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GDPR for Small Business Owners – Global Security

Last week we took a look at how to make sure you’re ready for the new GDPR (General Data Protection Regulation) rules that are due to come into force on 25th May, 2018.  As we said, there’s a lot of preparation to do for SME owners in order to comply as the new regulations require that companies protect all the personal data of their customers and employees at all stages of the processing lifecycle.  With so many businesses dealing with overseas providers and customers, it’s vital that data is protected and GDPR is European legislation that does not apply in the United States of America.

The first step is to ensure that your website has an SSL (Secure Sockets Layer) certificated that encrypts all the data entered into your website by users via form fields (such as when a user registers an account, makes a purchase or signs up for a newsletter).  However, the data may not be stored encrypted as most CMS systems (such as WordPress, Joomla, Drupal, etc.) do not do this  and you may need some customisation carried out on your site to ensure that data is stored encrypted and does not show any identifiable information in the event of a data breach.

You’ll need to take into consideration any third party data processors that are connected to your systems and ensure that they are GDPR compliant too as they will be processing data gathered by your organisation on your behalf.  These could be third parties such as Googlemail, Salesforce, Mailchimp, Facebook (if you have a company page), etc.  You will need to ensure that your Privacy Policy clearly states which third party data processors you use and where a subject’s data is passed on to.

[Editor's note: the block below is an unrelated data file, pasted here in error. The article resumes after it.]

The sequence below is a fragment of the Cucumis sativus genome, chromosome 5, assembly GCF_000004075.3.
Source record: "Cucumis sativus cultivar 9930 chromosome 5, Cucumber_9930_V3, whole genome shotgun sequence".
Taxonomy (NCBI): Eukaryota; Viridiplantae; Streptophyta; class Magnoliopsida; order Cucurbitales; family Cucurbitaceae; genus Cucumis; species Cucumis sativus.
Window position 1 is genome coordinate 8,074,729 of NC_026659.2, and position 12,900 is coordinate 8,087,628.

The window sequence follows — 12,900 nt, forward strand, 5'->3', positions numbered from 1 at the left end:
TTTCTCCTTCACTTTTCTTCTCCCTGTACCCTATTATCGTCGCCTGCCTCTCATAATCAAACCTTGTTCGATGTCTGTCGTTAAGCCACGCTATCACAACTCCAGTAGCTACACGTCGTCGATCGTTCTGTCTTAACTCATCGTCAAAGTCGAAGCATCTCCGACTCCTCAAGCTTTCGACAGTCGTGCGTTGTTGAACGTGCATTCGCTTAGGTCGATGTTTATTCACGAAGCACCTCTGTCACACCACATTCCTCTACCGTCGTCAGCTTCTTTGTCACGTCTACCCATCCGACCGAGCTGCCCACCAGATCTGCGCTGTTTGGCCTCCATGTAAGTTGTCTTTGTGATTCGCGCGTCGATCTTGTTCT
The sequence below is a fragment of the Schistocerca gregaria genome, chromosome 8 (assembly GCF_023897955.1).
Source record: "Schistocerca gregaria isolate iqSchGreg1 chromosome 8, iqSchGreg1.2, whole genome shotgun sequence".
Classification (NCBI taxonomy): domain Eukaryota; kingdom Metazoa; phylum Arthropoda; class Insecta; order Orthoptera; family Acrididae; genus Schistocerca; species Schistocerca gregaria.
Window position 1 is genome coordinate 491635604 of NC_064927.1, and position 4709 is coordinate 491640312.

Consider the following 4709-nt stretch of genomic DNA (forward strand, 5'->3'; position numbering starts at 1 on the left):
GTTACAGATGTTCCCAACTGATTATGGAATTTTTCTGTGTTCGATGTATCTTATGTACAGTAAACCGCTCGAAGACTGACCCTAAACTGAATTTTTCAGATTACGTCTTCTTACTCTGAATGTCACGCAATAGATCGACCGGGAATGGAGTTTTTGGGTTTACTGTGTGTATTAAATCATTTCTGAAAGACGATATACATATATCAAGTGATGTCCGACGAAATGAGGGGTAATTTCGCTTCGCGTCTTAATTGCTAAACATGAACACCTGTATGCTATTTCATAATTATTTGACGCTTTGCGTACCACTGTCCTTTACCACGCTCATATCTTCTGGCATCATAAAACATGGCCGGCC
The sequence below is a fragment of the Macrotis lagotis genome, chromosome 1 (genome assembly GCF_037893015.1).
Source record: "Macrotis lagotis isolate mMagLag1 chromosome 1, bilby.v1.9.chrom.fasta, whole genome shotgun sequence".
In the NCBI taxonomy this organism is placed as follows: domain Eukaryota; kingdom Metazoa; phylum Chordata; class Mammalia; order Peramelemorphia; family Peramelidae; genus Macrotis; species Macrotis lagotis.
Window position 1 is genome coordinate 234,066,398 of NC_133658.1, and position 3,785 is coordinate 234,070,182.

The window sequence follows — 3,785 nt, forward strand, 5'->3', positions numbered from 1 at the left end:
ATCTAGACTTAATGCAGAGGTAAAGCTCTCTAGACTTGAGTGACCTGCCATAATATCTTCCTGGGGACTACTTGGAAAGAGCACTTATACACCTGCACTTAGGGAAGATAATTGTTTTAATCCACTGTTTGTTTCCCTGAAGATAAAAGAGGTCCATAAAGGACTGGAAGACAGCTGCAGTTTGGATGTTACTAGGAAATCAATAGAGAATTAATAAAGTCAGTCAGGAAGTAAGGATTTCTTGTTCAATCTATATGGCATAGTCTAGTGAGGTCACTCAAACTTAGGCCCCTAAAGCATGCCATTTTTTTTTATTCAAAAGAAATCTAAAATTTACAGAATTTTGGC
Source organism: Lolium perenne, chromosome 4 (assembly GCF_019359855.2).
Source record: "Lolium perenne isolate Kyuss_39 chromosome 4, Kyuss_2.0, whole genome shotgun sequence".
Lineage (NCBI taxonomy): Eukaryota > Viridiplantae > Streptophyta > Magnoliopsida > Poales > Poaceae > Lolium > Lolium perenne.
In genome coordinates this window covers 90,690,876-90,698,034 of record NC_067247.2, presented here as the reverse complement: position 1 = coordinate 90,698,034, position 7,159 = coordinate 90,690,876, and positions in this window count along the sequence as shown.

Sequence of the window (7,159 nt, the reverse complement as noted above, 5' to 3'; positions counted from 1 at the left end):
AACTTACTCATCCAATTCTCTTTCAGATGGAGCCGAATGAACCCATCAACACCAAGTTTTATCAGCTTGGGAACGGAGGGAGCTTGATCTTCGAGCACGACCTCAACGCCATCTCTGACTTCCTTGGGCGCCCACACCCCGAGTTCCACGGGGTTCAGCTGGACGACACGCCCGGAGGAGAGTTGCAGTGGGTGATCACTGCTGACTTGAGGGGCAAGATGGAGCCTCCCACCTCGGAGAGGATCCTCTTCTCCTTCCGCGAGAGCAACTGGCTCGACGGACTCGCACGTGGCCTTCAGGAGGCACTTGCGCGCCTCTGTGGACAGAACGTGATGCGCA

The US equivalent of GDPR is Privacy Shield and, under European Union GDPR rules, an international adequacy decision has not been granted to the USA. Privacy Shield does not meet GDPR standards and is due to be rejected for ratification by the European Courts of Justice so third party processors from the USA which satisfy Privacy Shield requirements may not satisfy GDPR requirements.  This means that, as a business owner, you will need to reconsider using a US-based service right now if you want to remain compliant. 

For each third party data processor you use, you’ll need to check their privacy policies to ensure that they are GDPR compliant and ensure that any US-based third party processors are Privacy Shield compliant.  Make sure you hold a copy of the privacy policies of any third part data processors that you use.  Any that are not GDPR- or Privacy Shield-compliant should be contacted to find our when they expect to become compliant.

The Privacy Policy for your own business should clearly state what data you gather and how you store and use it, list the third party processors that you share the information with and the process users should follow to request sight of their data and how to have it completely deleted upon request (the Right to be Forgotten) which should be completed within 30 days of any request.

As we cover this issue in more detail in the coming weeks, make sure not to miss out on any of the vital information that you need for your business – why not follow us on Facebook or Twitter so that you’re notified of the new articles as they’re published?